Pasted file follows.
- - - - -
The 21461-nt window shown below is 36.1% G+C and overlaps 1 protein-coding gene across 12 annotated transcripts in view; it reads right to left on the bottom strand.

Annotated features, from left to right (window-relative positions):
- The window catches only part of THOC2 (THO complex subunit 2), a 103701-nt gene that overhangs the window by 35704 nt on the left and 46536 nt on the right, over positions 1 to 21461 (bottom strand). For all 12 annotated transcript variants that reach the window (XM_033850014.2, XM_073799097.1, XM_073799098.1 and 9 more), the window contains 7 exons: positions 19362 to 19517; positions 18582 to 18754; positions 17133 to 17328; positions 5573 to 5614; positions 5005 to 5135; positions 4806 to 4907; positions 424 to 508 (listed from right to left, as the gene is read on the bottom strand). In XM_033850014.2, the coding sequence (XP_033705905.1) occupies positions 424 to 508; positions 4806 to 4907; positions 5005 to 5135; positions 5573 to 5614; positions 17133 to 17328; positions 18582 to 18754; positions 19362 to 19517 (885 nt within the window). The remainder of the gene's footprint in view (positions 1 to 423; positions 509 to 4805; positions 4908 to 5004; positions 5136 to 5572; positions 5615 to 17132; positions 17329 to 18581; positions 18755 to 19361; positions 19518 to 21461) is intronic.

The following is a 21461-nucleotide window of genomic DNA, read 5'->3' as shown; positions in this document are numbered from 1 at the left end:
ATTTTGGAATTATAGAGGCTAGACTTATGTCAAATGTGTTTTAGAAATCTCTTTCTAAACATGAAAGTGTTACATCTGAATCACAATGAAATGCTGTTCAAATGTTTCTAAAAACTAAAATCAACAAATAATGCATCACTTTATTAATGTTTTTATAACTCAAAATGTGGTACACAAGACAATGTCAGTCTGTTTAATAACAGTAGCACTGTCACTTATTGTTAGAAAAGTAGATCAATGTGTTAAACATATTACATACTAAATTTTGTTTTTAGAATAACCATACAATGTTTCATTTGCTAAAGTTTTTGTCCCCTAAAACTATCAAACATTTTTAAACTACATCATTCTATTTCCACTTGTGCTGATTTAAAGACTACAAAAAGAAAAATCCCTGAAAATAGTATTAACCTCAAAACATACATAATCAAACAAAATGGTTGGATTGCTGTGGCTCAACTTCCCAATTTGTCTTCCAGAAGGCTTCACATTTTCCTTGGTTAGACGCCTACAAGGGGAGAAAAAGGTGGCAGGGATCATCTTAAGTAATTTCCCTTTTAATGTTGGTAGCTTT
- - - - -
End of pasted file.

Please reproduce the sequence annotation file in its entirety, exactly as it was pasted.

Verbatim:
The 21461-nt window shown below is 36.1% G+C and overlaps 1 protein-coding gene across 12 annotated transcripts in view; it reads right to left on the bottom strand.

Annotated features, from left to right (window-relative positions):
- The window catches only part of THOC2 (THO complex subunit 2), a 103701-nt gene that overhangs the window by 35704 nt on the left and 46536 nt on the right, over positions 1 to 21461 (bottom strand). For all 12 annotated transcript variants that reach the window (XM_033850014.2, XM_073799097.1, XM_073799098.1 and 9 more), the window contains 7 exons: positions 19362 to 19517; positions 18582 to 18754; positions 17133 to 17328; positions 5573 to 5614; positions 5005 to 5135; positions 4806 to 4907; positions 424 to 508 (listed from right to left, as the gene is read on the bottom strand). In XM_033850014.2, the coding sequence (XP_033705905.1) occupies positions 424 to 508; positions 4806 to 4907; positions 5005 to 5135; positions 5573 to 5614; positions 17133 to 17328; positions 18582 to 18754; positions 19362 to 19517 (885 nt within the window). The remainder of the gene's footprint in view (positions 1 to 423; positions 509 to 4805; positions 4908 to 5004; positions 5136 to 5572; positions 5615 to 17132; positions 17329 to 18581; positions 18755 to 19361; positions 19518 to 21461) is intronic.

The following is a 21461-nucleotide window of genomic DNA, read 5'->3' as shown; positions in this document are numbered from 1 at the left end:
ATTTTGGAATTATAGAGGCTAGACTTATGTCAAATGTGTTTTAGAAATCTCTTTCTAAACATGAAAGTGTTACATCTGAATCACAATGAAATGCTGTTCAAATGTTTCTAAAAACTAAAATCAACAAATAATGCATCACTTTATTAATGTTTTTATAACTCAAAATGTGGTACACAAGACAATGTCAGTCTGTTTAATAACAGTAGCACTGTCACTTATTGTTAGAAAAGTAGATCAATGTGTTAAACATATTACATACTAAATTTTGTTTTTAGAATAACCATACAATGTTTCATTTGCTAAAGTTTTTGTCCCCTAAAACTATCAAACATTTTTAAACTACATCATTCTATTTCCACTTGTGCTGATTTAAAGACTACAAAAAGAAAAATCCCTGAAAATAGTATTAACCTCAAAACATACATAATCAAACAAAATGGTTGGATTGCTGTGGCTCAACTTCCCAATTTGTCTTCCAGAAGGCTTCACATTTTCCTTGGTTAGACGCCTACAAGGGGAGAAAAAGGTGGCAGGGATCATCTTAAGTAATTTCCCTTTTAATGTTGGTAGCTTT